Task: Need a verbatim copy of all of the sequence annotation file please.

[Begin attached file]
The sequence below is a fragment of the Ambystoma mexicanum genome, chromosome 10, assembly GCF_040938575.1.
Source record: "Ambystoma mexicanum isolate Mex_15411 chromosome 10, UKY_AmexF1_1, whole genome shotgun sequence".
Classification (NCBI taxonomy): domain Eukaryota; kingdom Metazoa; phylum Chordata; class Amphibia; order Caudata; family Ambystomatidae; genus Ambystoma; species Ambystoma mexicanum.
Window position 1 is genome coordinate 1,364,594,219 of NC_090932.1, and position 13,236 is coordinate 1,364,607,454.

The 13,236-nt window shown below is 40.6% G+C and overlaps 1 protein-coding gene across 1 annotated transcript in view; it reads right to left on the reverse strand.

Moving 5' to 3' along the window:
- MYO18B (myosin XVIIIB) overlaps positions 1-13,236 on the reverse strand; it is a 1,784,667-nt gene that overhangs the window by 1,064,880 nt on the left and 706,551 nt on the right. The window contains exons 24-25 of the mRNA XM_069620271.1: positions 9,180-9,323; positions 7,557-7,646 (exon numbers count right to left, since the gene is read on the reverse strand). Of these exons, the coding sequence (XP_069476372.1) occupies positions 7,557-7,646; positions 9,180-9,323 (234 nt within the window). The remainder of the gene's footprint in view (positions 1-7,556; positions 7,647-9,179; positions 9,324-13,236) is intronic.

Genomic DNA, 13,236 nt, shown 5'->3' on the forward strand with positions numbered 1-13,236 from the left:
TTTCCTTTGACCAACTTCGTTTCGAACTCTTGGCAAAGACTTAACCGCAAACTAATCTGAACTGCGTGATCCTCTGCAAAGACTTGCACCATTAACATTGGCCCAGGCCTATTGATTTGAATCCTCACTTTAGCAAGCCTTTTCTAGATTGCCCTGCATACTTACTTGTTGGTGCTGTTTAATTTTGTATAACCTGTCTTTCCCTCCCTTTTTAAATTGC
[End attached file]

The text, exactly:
The sequence below is a fragment of the Ambystoma mexicanum genome, chromosome 10, assembly GCF_040938575.1.
Source record: "Ambystoma mexicanum isolate Mex_15411 chromosome 10, UKY_AmexF1_1, whole genome shotgun sequence".
Classification (NCBI taxonomy): domain Eukaryota; kingdom Metazoa; phylum Chordata; class Amphibia; order Caudata; family Ambystomatidae; genus Ambystoma; species Ambystoma mexicanum.
Window position 1 is genome coordinate 1,364,594,219 of NC_090932.1, and position 13,236 is coordinate 1,364,607,454.

The 13,236-nt window shown below is 40.6% G+C and overlaps 1 protein-coding gene across 1 annotated transcript in view; it reads right to left on the reverse strand.

Moving 5' to 3' along the window:
- MYO18B (myosin XVIIIB) overlaps positions 1-13,236 on the reverse strand; it is a 1,784,667-nt gene that overhangs the window by 1,064,880 nt on the left and 706,551 nt on the right. The window contains exons 24-25 of the mRNA XM_069620271.1: positions 9,180-9,323; positions 7,557-7,646 (exon numbers count right to left, since the gene is read on the reverse strand). Of these exons, the coding sequence (XP_069476372.1) occupies positions 7,557-7,646; positions 9,180-9,323 (234 nt within the window). The remainder of the gene's footprint in view (positions 1-7,556; positions 7,647-9,179; positions 9,324-13,236) is intronic.

Genomic DNA, 13,236 nt, shown 5'->3' on the forward strand with positions numbered 1-13,236 from the left:
TTTCCTTTGACCAACTTCGTTTCGAACTCTTGGCAAAGACTTAACCGCAAACTAATCTGAACTGCGTGATCCTCTGCAAAGACTTGCACCATTAACATTGGCCCAGGCCTATTGATTTGAATCCTCACTTTAGCAAGCCTTTTCTAGATTGCCCTGCATACTTACTTGTTGGTGCTGTTTAATTTTGTATAACCTGTCTTTCCCTCCCTTTTTAAATTGC